Being The Clash, they had to include something somewhat snotty, and Lover’s Rock fits the bill.  Unfortunately you can’t hate it because its so damn catchy despite the lyrics talking about fellatio.  The solo is quite good and the harmonies are great.  A lot of space is given to the drums as well, and the drummer is having a great time putting flourishes and fills all over the place, then around 2:02 the song changes, the drums become more breakneck as more percussion is added over the refrain of lovers rock.  Just another track The Clash are having fun with and why not, its a fun song.

Four Horsemen is another driving rock song in the style of Brand New Cadillac, only with fuller instrumentation.  They introduce a change around the :50 second mark and the song starts to remind you of those good powerhouse Who songs.  This isn’t one of the finest tracks on here but its nothing to skip over, and you can’t really fault The Clash for an ok song on an album full of great songs.

The thick metallic bass comes back on I’m Not Down, along with another hi-hat snare bass drum work out.  This is another song in the style of Death or Glory.  The guitar is much more full here and the refrain is one of the better ones on the album, and another descending guitar line permeates it to great effect, and they bring a great bridge into the fold around 1:30.  The drums are another thing to pay attention to, the bass drum has a lot of power to it and the snare interplay works perfectly with the lyrics.

Revolution Rock is a really great reggae rewrite, the bass is high in the mix, and the drums are similar to what John Bonham (Led Zeppelin) did to Fool in the Rain during the bridge.  The melody is great and the horn play enhances the song very well.  The guitar doesn’t really play a part in the melody but it provides a great reggae rhythm bit.  The Clash are putting full force into this song, you can tell they really worked this song and it pays off.  This was intended to be the last song on the album, so it is a celebration of the album they’ve made, London Calling is clearly a revolution in the music genre, the sound never fits a formula, but is more Beatle-esque with its genre mixing and hopping.  This is the longest song on the album with a bevy of instruments filling out the mix, the organ part is pretty sweet, but the drums and the horns hold the attention here.  One of the best songs on the album.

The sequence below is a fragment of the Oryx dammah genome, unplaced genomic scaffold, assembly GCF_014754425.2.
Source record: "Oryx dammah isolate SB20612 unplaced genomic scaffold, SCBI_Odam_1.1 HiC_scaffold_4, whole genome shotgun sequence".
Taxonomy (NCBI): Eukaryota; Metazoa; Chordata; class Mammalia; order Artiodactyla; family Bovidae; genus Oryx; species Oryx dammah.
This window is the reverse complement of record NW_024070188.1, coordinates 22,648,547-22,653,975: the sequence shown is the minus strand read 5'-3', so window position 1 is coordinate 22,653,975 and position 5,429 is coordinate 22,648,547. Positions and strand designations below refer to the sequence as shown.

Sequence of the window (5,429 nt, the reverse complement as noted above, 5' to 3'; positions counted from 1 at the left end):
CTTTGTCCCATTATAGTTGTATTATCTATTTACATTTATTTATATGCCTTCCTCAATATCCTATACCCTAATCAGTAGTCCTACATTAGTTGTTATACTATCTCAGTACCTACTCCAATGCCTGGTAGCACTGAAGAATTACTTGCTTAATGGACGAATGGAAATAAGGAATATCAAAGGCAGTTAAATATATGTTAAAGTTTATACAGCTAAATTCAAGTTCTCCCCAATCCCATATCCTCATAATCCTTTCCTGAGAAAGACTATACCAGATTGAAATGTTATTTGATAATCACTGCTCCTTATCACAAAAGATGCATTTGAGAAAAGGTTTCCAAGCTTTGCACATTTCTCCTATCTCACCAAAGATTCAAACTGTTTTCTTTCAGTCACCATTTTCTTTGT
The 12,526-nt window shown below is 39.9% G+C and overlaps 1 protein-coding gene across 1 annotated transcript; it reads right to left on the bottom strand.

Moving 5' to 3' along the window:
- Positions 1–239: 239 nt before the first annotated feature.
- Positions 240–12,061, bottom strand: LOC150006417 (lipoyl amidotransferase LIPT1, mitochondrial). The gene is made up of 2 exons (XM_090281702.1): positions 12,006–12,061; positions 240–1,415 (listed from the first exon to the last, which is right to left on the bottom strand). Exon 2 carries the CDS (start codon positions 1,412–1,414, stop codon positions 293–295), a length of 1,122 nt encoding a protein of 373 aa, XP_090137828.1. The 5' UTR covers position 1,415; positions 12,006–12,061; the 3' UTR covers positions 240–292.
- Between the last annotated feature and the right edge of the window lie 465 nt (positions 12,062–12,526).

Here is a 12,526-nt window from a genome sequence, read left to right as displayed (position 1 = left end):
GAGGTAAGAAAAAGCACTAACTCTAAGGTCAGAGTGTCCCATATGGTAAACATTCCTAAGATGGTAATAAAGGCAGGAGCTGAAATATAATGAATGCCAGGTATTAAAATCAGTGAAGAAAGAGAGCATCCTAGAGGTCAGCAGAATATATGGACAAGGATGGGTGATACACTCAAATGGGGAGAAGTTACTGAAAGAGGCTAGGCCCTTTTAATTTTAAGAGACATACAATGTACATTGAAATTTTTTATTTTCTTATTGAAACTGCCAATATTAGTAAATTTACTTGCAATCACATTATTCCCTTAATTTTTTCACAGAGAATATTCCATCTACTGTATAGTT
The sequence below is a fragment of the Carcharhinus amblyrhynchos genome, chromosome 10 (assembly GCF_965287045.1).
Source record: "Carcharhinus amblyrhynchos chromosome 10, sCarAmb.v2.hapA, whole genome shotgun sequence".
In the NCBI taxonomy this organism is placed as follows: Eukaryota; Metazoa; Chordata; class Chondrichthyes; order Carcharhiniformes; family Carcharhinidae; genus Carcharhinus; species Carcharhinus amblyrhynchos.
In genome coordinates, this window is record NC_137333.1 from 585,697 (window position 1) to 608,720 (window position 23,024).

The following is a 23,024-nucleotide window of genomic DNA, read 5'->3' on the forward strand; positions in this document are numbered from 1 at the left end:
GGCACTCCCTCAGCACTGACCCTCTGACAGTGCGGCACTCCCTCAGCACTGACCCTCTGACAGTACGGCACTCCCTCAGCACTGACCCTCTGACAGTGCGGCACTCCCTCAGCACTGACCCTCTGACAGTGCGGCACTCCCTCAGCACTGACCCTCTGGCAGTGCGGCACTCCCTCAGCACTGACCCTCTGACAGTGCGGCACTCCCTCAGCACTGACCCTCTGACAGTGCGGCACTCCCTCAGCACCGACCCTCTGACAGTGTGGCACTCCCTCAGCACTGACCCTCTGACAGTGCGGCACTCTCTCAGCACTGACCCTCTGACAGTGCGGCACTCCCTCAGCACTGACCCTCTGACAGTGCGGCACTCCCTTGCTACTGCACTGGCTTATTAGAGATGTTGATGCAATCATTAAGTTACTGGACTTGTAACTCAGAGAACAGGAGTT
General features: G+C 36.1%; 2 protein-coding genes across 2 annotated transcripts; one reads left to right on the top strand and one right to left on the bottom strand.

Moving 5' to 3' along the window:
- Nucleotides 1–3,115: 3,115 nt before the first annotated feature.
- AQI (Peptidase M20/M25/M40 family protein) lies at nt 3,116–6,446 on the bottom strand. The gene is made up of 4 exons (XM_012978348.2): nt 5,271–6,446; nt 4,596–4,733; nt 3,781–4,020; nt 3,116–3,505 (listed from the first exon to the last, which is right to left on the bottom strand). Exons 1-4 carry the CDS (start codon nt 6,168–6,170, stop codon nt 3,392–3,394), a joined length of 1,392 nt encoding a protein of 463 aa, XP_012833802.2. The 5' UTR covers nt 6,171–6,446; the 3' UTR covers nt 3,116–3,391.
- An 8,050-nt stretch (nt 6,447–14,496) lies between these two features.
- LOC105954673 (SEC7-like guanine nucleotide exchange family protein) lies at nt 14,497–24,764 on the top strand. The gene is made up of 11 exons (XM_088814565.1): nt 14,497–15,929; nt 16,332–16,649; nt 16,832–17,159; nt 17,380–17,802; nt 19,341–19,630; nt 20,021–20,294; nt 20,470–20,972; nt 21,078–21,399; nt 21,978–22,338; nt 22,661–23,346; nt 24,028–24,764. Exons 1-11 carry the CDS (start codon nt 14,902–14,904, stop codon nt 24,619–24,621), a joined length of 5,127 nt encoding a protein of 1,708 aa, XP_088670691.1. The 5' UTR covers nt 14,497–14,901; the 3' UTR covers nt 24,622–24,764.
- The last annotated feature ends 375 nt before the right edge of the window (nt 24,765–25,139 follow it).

Talk about luck, Train in Vain (Stand By Me) was added on last minute, they needed a single to push to the record companies and radio stations and it turns into one of the best album tracks.  It is a bit different in sound to the rest of the album, more of a straight rock fit.  Starting with a great drum beat, a funky reverbed guitar comes in offset to the beat before the bass fills it out.  A great lead vocal drives the song and it is definitely more pop styled, so the chorus is polished to perfection.  A great song to end an absolutely killer album.

In my opinion, you should really bite the bullet and buy the whole album,  but for those of you on a budget and iTunes access here are the must have tracks: (Or you could just use LimeWire, though the quality never sounds that good)

London Calling, Jimmy Jazz, Hateful, Rudie Can’t Fail, Spanish Bombs, The Right Profile, Clampdown, Guns of Brixton, Wrong ‘Em Boyo, Death or Glory, Revolution Rock, Train in Vain (Stand By Me)

Though I’m pretty sure on iTunes it is a bargain and will cost less if you buy the whole album instead


2 thoughts on “Revolution Rock- The London Calling Album review”

  1. Thanks for a very insightful review. While their styles are a bit different, as far as technical merits go, they are not entirely different from Dire Straits who are one of their contemporaries.